Should I be taking iodine?
You should only take high doses of potassium iodide when your local authorities instruct you to. High doses of iodine should not be taken every day.
How does potassium iodide protect me?
According to the Centers for Disease Control and Prevention (CDC):
Taking high doses of potassium iodide will saturate the thyroid with non-radioactive iodine helping to prevent the thyroid from absorbing radioactive iodine.
If the gland has enough iodine in it, the thyroid doesn't absorb any radioactive iodine and it is flushed out of the system in urine.
Potassium iodide will not protect you from general radiation.
Please be aware that taking potassium iodide in higher dosages or more often than recommended can cause severe illness. High doses of potassium iodide should only be taken when directed by local health authorities.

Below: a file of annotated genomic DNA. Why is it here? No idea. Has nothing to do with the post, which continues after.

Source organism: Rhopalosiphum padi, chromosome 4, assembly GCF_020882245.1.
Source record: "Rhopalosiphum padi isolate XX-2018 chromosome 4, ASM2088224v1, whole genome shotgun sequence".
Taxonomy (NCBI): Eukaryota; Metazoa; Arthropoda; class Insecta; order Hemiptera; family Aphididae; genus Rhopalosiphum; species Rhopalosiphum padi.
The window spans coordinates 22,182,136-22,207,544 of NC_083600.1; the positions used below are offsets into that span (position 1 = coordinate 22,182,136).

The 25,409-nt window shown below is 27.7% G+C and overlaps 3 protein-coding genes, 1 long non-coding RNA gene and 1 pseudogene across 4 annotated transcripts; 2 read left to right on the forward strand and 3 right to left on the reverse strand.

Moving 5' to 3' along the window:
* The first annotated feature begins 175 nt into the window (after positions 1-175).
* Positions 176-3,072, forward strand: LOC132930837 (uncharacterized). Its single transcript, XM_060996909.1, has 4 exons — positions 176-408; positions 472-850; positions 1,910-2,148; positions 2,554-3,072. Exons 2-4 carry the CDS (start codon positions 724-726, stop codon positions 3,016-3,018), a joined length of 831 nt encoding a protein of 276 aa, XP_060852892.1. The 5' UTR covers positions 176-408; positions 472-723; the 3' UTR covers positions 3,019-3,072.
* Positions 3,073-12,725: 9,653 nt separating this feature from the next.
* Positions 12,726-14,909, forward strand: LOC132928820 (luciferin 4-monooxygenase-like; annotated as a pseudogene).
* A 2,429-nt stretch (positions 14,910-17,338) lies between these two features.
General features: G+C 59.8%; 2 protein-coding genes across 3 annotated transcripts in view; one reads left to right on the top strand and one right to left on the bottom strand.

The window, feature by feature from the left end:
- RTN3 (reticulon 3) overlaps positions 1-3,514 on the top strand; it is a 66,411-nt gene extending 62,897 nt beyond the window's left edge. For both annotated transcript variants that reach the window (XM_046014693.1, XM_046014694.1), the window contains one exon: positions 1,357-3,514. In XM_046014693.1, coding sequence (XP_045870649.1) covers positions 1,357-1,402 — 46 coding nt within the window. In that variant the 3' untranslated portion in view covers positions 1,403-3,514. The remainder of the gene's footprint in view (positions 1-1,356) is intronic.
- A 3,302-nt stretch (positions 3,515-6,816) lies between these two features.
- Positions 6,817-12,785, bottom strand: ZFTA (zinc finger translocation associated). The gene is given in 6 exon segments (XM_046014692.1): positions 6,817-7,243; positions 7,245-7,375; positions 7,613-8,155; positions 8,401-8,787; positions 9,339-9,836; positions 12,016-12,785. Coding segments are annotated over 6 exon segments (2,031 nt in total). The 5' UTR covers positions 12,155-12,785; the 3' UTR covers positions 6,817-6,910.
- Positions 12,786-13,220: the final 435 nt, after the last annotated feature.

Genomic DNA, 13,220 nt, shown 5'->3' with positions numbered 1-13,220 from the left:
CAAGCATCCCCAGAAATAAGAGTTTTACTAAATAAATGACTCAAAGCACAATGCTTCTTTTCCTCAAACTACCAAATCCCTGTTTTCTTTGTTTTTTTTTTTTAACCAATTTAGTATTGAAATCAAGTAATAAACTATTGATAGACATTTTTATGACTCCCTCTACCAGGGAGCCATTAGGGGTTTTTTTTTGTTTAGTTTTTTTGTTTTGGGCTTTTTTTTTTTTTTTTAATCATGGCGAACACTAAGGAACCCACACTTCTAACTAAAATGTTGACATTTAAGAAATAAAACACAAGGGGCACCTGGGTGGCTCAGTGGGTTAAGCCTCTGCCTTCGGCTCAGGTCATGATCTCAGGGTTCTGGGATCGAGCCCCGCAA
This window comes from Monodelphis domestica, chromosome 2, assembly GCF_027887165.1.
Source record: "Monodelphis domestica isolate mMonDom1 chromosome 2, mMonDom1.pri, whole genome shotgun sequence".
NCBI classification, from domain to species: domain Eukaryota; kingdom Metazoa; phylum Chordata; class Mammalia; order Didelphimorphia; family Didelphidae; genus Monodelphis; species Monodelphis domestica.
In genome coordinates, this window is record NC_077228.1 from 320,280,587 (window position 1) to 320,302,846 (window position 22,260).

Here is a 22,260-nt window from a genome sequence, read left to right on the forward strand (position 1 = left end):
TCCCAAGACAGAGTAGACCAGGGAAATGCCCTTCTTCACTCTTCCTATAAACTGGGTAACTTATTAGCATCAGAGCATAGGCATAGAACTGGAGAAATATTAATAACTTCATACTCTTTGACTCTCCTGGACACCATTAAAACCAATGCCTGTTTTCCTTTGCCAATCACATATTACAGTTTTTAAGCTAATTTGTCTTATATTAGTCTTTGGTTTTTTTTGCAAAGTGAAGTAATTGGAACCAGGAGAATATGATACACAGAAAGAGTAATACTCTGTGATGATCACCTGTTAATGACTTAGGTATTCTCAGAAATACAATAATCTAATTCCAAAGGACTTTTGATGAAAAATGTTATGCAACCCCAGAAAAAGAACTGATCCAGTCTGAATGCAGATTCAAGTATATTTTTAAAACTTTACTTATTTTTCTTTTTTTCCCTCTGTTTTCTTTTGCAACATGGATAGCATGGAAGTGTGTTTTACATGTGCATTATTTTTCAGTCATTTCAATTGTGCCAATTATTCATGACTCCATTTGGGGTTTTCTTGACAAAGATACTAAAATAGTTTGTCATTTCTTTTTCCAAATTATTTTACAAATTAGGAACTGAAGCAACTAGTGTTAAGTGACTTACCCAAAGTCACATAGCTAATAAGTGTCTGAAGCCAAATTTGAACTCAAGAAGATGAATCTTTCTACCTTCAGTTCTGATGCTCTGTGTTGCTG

How much Potassium Iodide should be taken?
Adults and children over 150 lbs./130 mg
Women who are breast feeding/130 mg
Children between 3 and 18 yrs. old/65 mg
1 month to 3 years old/32 mg
Birth to 1 month/16 mg
How often should someone take potassium iodide in the event of a nuclear incident?
These high doses of potassium iodide should only be taken once per day and only for the few days when instructed by your local authorities. Repeat doses should be avoided by pregnant women and newborn infants.
Is there a real threat of radioactive contamination in the U.S.?
According to Greg Jaczko, chairman of the Nuclear Regulatory Commission, "... we see a very low likelihood -- really a very low probability -- that there's any possibility of harmful radiation levels in the United States, or in Hawaii or in any other U.S. territories."